The vast majority of economic actors in emerging markets are micro-merchants, small enterprises best described as cost-sensitive ‘mom-and-pop’ shops or individual workers, rather than large department stores. In this case, think of a small barbershop in Peru or a boda boda driver (a type of motorcycle taxi) in Uganda. Globally, SMEs account for 90% of businesses and more than 50% of employment. When accepting payments, cost is an important consideration for merchants and that’s why cash is king: reflect on the last time you faced a credit card minimum at a café or bar in Europe or the USA.
QR code payments create fast, and nearly-free payments for small merchants. The World Bank’s CGAP writes:
Transactions using QR codes are cheaper and simpler for both acquirers [payment systems] and merchants. Acquirers benefit from lower operating costs because they do not need to deploy a point-of-sale (POS) terminal for every merchant. Retailers save the POS cost because they can use the smartphone they already own as a QR code payment acceptance terminal; for those without a smartphone, a printout of the merchant’s QR code identifier pasted on the shop’s wall will suffice
Most credit card or ‘contactless’ transactions need some form of merchant terminal to receive the customer’s signal (think of Square’s hardware). That is not the case for QR codes. Customers in effect bring the ‘terminal’ by using their smartphone to scan the merchant’s QR code and their cellular connection to mediate the transaction. It is no surprise then, that some of the biggest names in payments like PayPal have been adding QR compatibility to their platforms while Central Banks in emerging markets like those of Mexico and Brazil are creating payment rails on QR codes.
Although several of the newest smartphone models are NFC-compatible, the emerging world is a long way from ubiquitous access to NFC-compatible phones. On the other hand, even a $60 android smartphone — the likes of which are favored by consumers in emerging markets — is capable of scanning QR codes. There is no need to download an app to extract QR codes, it’s as simple at point and scan at the checkout. On top of saving on costs, merchants in small and micro enterprises in emerging markets need only possess a phone, it is likely to be compatible with that of their customers.
While the notion of merely tapping your phone on a terminal to pay for purchase seems more convenient than scanning a code, it is important to remember the bigger picture. QR codes, unlike credit cards and NFC, are more than a means to enable payments but rather a platform for engaging with brands and the world. As I highlighted earlier, these codes have all sorts of clever and even wacky uses. China, the leader in QR code adoption is practically ‘painted in QR codes’. Beyond China, most of the major social media platforms have come up with QR codes that allow users to follow accounts. Payment systems need to reflect consensus with their ecosystem.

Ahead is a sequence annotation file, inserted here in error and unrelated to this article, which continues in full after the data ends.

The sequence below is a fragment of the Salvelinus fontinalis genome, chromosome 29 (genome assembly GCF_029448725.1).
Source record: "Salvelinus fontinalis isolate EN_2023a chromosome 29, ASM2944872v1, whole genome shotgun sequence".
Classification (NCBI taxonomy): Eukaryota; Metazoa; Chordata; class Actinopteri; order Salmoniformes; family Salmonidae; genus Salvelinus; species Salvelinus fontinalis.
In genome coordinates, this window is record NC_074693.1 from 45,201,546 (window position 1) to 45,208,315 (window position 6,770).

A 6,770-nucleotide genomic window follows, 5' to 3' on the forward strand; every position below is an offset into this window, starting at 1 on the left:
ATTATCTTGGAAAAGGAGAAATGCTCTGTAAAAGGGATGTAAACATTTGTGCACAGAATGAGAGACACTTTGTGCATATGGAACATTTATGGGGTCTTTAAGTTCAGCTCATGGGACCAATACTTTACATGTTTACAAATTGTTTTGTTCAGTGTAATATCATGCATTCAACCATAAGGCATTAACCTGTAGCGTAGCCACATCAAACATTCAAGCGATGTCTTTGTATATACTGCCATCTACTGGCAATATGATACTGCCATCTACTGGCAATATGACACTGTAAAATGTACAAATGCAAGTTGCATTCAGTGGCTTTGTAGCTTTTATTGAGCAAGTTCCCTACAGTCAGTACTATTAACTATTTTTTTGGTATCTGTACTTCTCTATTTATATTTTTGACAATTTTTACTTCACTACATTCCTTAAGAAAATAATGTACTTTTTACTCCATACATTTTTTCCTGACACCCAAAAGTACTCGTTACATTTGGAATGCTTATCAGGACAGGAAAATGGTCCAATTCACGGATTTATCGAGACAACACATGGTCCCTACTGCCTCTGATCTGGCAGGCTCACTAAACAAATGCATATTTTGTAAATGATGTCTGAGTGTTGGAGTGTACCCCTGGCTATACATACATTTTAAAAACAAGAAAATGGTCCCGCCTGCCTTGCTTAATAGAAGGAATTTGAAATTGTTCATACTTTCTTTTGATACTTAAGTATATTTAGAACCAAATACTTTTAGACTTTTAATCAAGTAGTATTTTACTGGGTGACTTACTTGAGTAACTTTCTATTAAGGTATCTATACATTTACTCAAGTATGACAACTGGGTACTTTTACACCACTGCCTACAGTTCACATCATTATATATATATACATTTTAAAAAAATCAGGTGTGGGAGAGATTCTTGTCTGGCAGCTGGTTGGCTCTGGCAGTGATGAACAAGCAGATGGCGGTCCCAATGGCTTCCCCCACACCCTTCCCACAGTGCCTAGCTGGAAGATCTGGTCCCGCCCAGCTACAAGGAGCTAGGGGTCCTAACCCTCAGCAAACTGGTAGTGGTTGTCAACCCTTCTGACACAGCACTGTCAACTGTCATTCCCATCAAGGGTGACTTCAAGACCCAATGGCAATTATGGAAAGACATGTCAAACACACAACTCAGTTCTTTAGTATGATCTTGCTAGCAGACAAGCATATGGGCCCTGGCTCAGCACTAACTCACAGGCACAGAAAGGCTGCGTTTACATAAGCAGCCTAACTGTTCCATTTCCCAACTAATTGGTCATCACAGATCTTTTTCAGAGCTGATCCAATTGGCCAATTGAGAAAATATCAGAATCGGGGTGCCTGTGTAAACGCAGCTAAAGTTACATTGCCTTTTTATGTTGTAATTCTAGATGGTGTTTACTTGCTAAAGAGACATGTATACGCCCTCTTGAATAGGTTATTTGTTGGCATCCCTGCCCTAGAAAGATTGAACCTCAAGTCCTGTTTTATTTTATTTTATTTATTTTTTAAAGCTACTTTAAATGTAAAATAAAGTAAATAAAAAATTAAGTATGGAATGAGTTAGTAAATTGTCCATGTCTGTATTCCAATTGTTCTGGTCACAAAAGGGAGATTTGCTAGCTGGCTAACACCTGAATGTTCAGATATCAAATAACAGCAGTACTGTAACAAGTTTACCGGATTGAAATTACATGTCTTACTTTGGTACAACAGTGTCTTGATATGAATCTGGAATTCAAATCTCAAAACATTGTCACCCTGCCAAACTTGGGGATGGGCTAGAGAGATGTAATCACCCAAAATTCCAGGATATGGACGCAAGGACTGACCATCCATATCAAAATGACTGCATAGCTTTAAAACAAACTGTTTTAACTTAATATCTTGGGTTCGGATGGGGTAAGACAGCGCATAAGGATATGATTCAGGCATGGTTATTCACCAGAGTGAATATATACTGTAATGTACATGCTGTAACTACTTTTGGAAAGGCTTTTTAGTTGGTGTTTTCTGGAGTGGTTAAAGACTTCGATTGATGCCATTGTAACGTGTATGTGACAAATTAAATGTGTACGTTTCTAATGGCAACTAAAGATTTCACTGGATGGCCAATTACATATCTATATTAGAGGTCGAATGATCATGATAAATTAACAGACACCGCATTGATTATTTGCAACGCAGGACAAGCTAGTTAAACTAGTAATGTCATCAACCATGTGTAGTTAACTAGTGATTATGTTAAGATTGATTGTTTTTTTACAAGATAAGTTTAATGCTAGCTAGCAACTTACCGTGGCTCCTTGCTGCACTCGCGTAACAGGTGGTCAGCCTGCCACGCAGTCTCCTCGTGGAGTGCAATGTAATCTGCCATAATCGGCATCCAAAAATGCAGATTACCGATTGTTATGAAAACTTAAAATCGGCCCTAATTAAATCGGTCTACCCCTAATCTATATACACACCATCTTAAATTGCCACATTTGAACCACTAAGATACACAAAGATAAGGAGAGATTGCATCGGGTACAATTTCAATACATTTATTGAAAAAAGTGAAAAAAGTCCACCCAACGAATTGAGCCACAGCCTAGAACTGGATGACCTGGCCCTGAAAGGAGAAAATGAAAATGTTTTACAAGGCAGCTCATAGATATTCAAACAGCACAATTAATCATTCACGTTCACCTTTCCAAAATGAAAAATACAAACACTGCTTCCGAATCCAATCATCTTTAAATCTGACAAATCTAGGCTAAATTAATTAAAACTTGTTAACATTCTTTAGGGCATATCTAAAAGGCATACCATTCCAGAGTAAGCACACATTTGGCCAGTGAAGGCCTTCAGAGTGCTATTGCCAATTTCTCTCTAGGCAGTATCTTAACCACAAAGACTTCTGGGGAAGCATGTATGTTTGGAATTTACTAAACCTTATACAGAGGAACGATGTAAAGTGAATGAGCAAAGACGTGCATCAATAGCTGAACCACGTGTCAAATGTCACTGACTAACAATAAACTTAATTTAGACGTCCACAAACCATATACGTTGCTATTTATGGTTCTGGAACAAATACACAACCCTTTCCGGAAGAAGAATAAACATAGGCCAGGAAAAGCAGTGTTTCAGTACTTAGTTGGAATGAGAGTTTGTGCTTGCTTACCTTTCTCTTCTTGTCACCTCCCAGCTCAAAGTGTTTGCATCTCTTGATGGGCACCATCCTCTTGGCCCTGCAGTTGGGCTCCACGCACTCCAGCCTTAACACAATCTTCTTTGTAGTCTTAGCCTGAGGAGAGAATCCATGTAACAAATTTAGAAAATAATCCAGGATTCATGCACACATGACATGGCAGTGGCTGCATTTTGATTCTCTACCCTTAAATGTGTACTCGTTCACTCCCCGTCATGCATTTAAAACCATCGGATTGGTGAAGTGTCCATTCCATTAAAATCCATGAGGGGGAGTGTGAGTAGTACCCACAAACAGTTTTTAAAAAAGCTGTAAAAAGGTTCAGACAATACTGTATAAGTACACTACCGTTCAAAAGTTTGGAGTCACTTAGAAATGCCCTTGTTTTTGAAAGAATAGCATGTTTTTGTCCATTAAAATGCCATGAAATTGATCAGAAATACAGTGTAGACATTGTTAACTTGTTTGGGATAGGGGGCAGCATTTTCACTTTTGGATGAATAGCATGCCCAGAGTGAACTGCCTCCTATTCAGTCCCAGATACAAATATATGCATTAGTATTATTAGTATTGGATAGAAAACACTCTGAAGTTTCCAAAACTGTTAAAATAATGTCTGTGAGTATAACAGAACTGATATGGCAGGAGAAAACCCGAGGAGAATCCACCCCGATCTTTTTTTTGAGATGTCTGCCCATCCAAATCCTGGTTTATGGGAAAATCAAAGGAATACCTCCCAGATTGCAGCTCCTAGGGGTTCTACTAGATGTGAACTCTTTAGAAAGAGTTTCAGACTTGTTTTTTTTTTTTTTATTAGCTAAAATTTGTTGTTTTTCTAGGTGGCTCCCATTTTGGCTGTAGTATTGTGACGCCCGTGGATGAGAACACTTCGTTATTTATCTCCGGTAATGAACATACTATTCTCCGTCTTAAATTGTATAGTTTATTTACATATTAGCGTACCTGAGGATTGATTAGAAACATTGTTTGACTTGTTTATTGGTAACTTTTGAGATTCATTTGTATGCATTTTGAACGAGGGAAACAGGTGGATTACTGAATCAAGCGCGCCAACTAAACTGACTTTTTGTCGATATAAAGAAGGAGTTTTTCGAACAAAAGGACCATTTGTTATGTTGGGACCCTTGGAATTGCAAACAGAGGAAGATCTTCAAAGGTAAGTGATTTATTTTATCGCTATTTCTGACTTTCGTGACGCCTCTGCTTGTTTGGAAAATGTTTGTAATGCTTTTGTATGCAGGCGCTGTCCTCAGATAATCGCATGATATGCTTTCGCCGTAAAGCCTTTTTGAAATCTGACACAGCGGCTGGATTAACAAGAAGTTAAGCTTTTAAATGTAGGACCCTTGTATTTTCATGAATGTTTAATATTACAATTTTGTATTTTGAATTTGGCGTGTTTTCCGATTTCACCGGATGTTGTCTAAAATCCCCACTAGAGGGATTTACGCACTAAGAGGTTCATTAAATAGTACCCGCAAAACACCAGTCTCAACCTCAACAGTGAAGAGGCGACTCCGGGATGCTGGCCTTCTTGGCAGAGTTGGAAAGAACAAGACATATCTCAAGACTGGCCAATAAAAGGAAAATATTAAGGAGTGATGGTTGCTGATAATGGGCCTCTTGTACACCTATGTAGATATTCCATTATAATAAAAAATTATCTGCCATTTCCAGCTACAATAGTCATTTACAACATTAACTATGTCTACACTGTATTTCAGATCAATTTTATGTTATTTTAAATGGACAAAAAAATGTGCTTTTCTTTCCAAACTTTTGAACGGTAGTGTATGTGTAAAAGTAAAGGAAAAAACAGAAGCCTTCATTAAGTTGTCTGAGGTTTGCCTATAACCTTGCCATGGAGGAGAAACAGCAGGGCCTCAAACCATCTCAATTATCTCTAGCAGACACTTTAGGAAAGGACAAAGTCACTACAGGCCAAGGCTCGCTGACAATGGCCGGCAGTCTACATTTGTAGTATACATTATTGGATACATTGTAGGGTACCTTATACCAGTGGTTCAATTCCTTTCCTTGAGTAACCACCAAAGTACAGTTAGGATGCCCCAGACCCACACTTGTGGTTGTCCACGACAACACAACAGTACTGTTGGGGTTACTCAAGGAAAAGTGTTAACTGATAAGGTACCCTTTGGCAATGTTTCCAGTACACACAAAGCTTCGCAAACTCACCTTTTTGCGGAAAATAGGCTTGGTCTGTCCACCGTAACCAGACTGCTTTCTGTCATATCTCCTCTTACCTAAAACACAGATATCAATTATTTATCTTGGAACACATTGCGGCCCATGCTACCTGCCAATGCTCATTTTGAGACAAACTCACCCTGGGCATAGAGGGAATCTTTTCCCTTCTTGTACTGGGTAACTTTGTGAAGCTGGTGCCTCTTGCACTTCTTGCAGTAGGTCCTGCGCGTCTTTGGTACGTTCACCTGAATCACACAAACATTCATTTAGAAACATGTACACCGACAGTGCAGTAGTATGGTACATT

QR code reach has grown 28% between 2018–2019 according to Blue Bite, one of the leading platforms for enabling QR and NFC interactions. QR codes are maturing towards becoming far more present for consumers in advanced and emerging markets.
Most compelling for the adoption of QR payments is the fact that that they are highly customizable and visually appealing. QR codes can easily become part of a brand or product in the same way a logo embodies a brand, but in a way that NFC cannot easily achieve (see below QR codes from Tokyo Disneyland).
Both NFC / contactless and QR codes are easy, safe, and convenient means to facilitate transactions. I expect both will see increased adoption globally in the coming years. Yet, I do expect QR codes to fare better in emerging markets because the barriers for merchants to adopt these are much lower than for NFC. It will be interesting to follow how big tech payment solutions like Facebook’s Novi (the digital wallet for Libra) and its recently launched Facebook Pay in Brazil choose to enable and push these technologies and whether the strategy will differ for emerging markets and advanced economies.
Author: Juan Gabriel Delgado Montes
This article originally appeared in the weekly The Next Billion newsletter. Feel free to sign up👈🏻!